Justice Neil Gorsuch is expected to cast the deciding vote Monday in one of the landmark cases of the U.S. Supreme Court’s term, a challenge to the constitutionality of mandatory union fees.
Over five-million government employees are required by law to pay dues to public-sector unions. The Supreme Court has closely divided over the legality of forced dues in the recent past, so Gorsuch, as the newest justice, likely holds the decisive fifth vote in Monday’s case.
Under a 1977 Supreme Court precedent called Abood v. Detroit Board of Education, labor bosses are allowed to collect compulsory dues, or fair-share fees, from public employees since union negotiators represent all government workers for purposes of collective bargaining — even if they are not union members.
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Abood forbids the union from using fair-share fees for political purposes like electioneering. Critics of the decision, mostly judicial conservatives and libertarians, say this prohibition is meaningless, as most activity associated with collective bargaining is deeply political. Therefore, they claim, the fair-share regime violates the free speech and association rights of dissenting workers, made to subsidize an organization with which they disagree.
Such fees generate tens of millions of dollars in revenue for the unions. Losing that income could deal a crippling blow to organized labor, so union stalwarts say criticism of Abood is little more than a political stalking horse for corporate interests.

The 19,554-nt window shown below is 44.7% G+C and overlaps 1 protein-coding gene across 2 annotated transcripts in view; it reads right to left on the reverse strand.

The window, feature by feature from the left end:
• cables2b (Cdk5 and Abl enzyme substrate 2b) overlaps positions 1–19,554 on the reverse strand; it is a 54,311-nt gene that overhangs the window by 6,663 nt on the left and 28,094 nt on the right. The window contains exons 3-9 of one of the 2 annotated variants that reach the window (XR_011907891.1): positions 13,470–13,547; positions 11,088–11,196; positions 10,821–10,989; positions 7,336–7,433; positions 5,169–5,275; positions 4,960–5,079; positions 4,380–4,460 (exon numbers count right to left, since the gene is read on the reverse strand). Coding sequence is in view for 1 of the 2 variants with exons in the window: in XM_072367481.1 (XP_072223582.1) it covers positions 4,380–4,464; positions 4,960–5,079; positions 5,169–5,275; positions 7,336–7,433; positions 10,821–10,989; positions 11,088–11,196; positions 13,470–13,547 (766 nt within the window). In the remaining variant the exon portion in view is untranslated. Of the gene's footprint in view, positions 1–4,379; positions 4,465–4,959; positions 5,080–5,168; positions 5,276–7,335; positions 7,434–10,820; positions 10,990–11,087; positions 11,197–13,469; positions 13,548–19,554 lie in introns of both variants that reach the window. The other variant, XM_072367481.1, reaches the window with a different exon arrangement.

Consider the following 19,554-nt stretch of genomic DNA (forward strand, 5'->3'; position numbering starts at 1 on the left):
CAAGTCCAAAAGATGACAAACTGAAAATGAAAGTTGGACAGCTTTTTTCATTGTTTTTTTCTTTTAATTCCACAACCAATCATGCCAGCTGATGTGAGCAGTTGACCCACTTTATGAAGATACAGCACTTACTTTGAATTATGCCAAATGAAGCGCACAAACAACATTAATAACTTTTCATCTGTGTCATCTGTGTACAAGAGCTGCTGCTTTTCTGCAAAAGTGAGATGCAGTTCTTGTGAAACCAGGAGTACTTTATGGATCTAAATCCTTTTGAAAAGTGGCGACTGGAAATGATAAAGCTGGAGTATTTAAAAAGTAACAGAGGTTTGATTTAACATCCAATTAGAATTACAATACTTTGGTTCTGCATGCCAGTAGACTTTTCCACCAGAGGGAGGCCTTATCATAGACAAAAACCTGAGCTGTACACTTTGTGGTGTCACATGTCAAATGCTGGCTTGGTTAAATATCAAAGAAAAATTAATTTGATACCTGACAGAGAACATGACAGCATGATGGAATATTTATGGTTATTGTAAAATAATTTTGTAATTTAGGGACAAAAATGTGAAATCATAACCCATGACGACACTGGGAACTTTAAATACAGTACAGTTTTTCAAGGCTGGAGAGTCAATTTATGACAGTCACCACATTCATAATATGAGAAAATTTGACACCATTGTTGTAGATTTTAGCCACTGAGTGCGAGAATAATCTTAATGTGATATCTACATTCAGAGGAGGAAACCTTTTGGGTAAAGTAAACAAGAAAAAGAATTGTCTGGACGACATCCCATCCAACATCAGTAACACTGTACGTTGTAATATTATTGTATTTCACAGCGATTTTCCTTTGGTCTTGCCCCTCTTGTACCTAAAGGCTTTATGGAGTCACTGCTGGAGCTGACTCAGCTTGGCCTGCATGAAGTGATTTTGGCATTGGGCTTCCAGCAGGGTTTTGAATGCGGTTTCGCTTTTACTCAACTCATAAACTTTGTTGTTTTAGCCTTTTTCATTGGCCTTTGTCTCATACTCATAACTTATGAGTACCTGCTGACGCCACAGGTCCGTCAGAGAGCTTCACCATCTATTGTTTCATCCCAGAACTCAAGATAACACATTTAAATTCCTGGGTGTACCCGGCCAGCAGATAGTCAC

Several justices in recent years expressed serious reservations about mandatory dues in a pair of labor cases argued between 2012 and 2014. The Court seemed poised to overturn Abood in Jan. 2016, when it heard a direct First Amendment challenge to the fair-share regime. Justice Antonin Scalia died just one month after the arguments in that case, Friedrichs v. CTA. The eight-member panel deadlocked four to four so a binding ruling was never issued.
Shortly after Gorsuch’s confirmation, the high court agreed to revisit the issue in hopes of reaching a definitive decision. The new case, Janus v. American Federation of State County and Municipal Employees (AFSCME), arose in Illinois. The plaintiff, Mark Janus, is a child-support specialist who pays roughly $600 per year to an AFSCME local, though he is not a member and disagrees with a range of positions the group takes.
If the justices split along ideological lines, as they did in the Friedrichs case, Gorsuch will cast the deciding vote. In his first year on the Court, Gorsuch has proved a reliable conservative. He joined Justices Clarence Thomas and Samuel Alito in criticizing decisions relating to LGBT rights and President Donald Trump’s travel ban, while peppering advocates with questions about the text of statutes and the original meaning of the Constitution during oral arguments.
Still, he wrote very little on this subject as a judge on the 10th U.S. Circuit Court of Appeals, so his views are somewhat unknown.
The Trump administration will argue in support of Janus during the proceedings. The decision is something of a reversal for the Justice Department, which has consistently defended the Abood decision under presidents of both parties.
A decision in the case is expected by June.
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